NEW YORK (StudyFinds.org) – Babies born during the first year of the pandemic are displaying less social and motor skills than other children born prior to the health crisis. Concerningly, researchers from Columbia University Irving Medical Center say they’re noticing this in young children regardless of whether their mothers had COVID-19 or not.
At six months of age, the infants scored lower on social and motor development tests in comparison to babies born before the start of the global pandemic in March 2020. Study authors suspect that maternal stress due to lockdowns and worrying over work and health issues may be responsible for this change.
Story continues below
- KRQE En Español: Jueves 27 de Enero 2022
- Trending: Open casting call announced for Universal Pictures movie filmed in Los Alamos
- New Mexico: What’s happening around New Mexico January 28 – February 4
- Crime: Vehicle inspection leads to large drug seizure at Gallup Port of Entry
- New Mexico News Podcast: New Mexico News Podcast: Omicron is sweeping across New Mexico
“Infants born to mothers who have viral infections during pregnancy have a higher risk of neurodevelopmental deficits, so we thought we would find some changes in the neurodevelopment of babies whose mothers had COVID during pregnancy,” says lead investigator Dr. Dani Dumitriu in a university release.
“We were surprised to find absolutely no signal suggesting that exposure to COVID while in utero was linked to neurodevelopmental deficits. Rather, being in the womb of a mother experiencing the pandemic was associated with slightly lower scores in areas such as motor and social skills, though not in others, such as communication or problem-solving skills. The results suggest that the huge amount of stress felt by pregnant mothers during these unprecedented times may have played a role.”
Small changes could lead to major health impacts later
The findings come from a review of 255 babies born in the New York area between March and December 2020.
“These were not large differences, meaning we did not see a higher rate of actual developmental delays in our sample of a few hundred babies, just small shifts in average scores between the groups,” Dumitriu continues. “But these small shifts warrant careful attention because at the population level, they can have a significant public health impact. We know this from other pandemics and natural disasters.”
Viral illnesses during pregnancy can also increase the risk of neurodevelopmental delays in children. They can trigger the mother’s immune system, which in turn affects fetal brain development.
“The developmental trajectory of an infant begins before birth,” says Dumitriu, who is also a pediatrician in the Well Baby Nursery at New York-Presbyterian Morgan Stanley Children’s Hospital.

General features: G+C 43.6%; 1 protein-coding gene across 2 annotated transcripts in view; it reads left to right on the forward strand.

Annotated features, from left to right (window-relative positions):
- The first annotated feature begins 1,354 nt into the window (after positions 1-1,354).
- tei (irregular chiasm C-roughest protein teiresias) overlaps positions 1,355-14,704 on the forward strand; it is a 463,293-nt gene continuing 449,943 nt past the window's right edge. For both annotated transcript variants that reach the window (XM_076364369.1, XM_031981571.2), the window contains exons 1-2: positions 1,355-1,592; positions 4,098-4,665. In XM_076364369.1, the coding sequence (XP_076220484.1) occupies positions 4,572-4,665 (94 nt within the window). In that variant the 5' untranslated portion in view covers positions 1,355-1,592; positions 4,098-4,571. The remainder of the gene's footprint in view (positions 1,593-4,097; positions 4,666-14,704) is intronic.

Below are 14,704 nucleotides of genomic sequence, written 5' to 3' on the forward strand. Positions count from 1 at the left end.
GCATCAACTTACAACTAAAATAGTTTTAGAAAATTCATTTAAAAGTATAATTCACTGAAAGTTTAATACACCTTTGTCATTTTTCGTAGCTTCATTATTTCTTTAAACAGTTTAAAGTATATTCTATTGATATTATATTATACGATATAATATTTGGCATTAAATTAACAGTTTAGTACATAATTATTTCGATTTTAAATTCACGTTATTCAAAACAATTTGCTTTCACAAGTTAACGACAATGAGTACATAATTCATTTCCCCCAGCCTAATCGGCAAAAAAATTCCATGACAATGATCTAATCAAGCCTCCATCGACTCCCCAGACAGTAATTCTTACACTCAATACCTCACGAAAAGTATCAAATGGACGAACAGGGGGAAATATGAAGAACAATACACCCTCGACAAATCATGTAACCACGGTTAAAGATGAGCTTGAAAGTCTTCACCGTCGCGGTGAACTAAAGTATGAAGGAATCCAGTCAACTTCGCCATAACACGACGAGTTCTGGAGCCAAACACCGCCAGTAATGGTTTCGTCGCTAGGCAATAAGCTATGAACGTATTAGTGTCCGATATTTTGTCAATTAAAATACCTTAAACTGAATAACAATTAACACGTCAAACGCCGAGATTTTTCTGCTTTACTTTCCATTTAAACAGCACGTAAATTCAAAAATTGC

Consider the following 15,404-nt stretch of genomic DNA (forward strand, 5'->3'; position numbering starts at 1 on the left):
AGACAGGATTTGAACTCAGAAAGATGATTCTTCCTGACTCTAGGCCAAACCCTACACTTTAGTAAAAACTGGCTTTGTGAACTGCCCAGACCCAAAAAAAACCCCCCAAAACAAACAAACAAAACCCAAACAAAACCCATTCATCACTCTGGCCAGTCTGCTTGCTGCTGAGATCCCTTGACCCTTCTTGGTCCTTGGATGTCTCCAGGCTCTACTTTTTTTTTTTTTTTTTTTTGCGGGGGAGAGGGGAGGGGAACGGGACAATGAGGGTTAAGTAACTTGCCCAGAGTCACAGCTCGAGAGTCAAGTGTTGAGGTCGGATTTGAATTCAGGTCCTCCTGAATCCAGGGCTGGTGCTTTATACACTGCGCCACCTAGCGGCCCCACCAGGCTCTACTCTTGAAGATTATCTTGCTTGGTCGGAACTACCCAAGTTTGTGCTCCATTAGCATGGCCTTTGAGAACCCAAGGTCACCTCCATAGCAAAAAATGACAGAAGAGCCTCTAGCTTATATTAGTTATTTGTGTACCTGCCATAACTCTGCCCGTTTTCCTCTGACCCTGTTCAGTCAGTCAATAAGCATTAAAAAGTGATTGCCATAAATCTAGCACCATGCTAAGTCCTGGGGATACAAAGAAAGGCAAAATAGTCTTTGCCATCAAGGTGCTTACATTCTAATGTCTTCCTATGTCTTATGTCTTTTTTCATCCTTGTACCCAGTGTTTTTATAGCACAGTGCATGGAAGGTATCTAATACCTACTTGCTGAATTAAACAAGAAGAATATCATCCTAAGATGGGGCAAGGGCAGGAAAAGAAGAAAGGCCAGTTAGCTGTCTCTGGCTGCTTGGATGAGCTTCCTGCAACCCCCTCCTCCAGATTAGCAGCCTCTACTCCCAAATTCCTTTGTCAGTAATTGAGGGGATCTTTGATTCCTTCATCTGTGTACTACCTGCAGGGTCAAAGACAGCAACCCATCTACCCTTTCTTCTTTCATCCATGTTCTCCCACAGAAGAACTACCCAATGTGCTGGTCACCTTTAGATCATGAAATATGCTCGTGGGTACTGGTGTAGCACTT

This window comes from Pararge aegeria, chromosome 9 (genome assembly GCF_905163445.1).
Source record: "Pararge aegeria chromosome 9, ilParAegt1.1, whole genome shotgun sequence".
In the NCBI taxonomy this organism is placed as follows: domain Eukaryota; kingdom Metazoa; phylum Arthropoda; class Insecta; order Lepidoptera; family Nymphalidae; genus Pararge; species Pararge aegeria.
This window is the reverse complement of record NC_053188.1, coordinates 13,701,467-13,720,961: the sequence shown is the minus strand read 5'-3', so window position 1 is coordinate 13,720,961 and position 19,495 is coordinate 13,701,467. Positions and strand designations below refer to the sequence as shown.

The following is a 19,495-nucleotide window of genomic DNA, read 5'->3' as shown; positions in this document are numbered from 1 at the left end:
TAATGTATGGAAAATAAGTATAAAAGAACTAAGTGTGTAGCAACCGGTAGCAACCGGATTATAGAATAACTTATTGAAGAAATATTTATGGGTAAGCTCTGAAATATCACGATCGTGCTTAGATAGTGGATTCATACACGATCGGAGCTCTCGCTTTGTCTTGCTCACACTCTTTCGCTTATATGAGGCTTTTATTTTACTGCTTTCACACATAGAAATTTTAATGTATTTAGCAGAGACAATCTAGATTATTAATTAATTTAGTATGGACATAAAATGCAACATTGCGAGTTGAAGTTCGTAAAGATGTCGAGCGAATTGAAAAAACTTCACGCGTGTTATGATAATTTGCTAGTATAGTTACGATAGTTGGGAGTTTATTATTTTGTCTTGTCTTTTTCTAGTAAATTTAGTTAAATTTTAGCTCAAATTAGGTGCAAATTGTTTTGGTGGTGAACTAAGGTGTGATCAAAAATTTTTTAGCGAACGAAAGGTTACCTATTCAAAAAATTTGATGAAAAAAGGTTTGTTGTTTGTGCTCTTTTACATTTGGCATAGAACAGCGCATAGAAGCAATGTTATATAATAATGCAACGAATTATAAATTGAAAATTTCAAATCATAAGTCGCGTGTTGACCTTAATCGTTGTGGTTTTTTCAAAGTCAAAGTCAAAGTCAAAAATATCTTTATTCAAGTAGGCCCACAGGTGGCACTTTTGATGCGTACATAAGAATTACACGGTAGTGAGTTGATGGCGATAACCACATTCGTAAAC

“With potentially millions of infants who may have been exposed to COVID in utero, and even more mothers just living through the stress of the pandemic, there is a critical need to understand the neurodevelopmental effects of the pandemic on future generations.”
No difference between mothers with and without COVID
The team analyzed questionnaires given to each parent to evaluate aspects of their infant’s development. Nearly half of the mothers in the study had COVID at some point during their pregnancies, with most being asymptomatic or only experiencing mild symptoms.
Results show no differences in the scores between infants whose mothers had COVID and those with healthy mothers throughout their pregnancies. However, the average scores in social and gross and fine motor skills among pandemic-era babies were lower than 62 pre-pandemic infants born at the same hospitals. The findings apply to both infants of mothers with and without COVID-19.
“We want parents to know that the findings in our small study do not necessarily mean that this generation will be impaired later in life,” Dumitriu says. “This is still a very early developmental stage with lots of opportunities to intervene and get these babies onto the right developmental trajectory.”
Researchers add that pandemic-related anxiety may be the trigger for these developmental differences. However, the study published in the journal JAMA Pediatrics did not measure levels of maternal stress during pregnancy.
Stress is a major threat during pregnancy
Previous research has found that maternal stress in the earliest stages of pregnancy has a significant impact on socio-emotional functioning in newborns. Dr. Dumitriu’s team identified a similar trend. Infants whose mothers were in the first trimester at the height of the pandemic had the lowest neurodevelopment scores.
Other factors, including fewer play dates and altered interactions with stressed caregivers, may help explain why babies born during the pandemic have weaker social and motor skills. The researchers plan to follow the infants in long-term studies. Their group was among the first to discover pregnant mothers cannot pass COVID to an unborn child.
South West News Service writer Mark Waghorn contributed to this report.